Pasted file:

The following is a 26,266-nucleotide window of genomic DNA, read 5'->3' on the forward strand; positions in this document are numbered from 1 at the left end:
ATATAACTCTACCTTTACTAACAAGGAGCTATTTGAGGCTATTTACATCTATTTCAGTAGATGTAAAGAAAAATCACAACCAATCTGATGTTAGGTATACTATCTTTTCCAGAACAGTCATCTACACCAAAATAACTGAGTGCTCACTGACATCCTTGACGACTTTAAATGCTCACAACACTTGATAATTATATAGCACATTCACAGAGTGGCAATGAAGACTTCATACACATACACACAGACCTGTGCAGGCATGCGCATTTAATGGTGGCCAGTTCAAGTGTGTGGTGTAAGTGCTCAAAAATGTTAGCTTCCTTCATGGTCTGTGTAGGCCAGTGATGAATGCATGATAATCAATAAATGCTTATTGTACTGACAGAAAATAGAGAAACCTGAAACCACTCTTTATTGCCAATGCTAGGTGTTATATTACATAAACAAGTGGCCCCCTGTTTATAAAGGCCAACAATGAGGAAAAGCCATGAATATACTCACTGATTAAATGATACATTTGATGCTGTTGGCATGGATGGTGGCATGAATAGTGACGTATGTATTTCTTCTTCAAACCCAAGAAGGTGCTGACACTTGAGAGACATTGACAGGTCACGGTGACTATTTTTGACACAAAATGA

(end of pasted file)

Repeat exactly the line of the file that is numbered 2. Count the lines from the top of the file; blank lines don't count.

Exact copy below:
ATATAACTCTACCTTTACTAACAAGGAGCTATTTGAGGCTATTTACATCTATTTCAGTAGATGTAAAGAAAAATCACAACCAATCTGATGTTAGGTATACTATCTTTTCCAGAACAGTCATCTACACCAAAATAACTGAGTGCTCACTGACATCCTTGACGACTTTAAATGCTCACAACACTTGATAATTATATAGCACATTCACAGAGTGGCAATGAAGACTTCATACACATACACACAGACCTGTGCAGGCATGCGCATTTAATGGTGGCCAGTTCAAGTGTGTGGTGTAAGTGCTCAAAAATGTTAGCTTCCTTCATGGTCTGTGTAGGCCAGTGATGAATGCATGATAATCAATAAATGCTTATTGTACTGACAGAAAATAGAGAAACCTGAAACCACTCTTTATTGCCAATGCTAGGTGTTATATTACATAAACAAGTGGCCCCCTGTTTATAAAGGCCAACAATGAGGAAAAGCCATGAATATACTCACTGATTAAATGATACATTTGATGCTGTTGGCATGGATGGTGGCATGAATAGTGACGTATGTATTTCTTCTTCAAACCCAAGAAGGTGCTGACACTTGAGAGACATTGACAGGTCACGGTGACTATTTTTGACACAAAATGA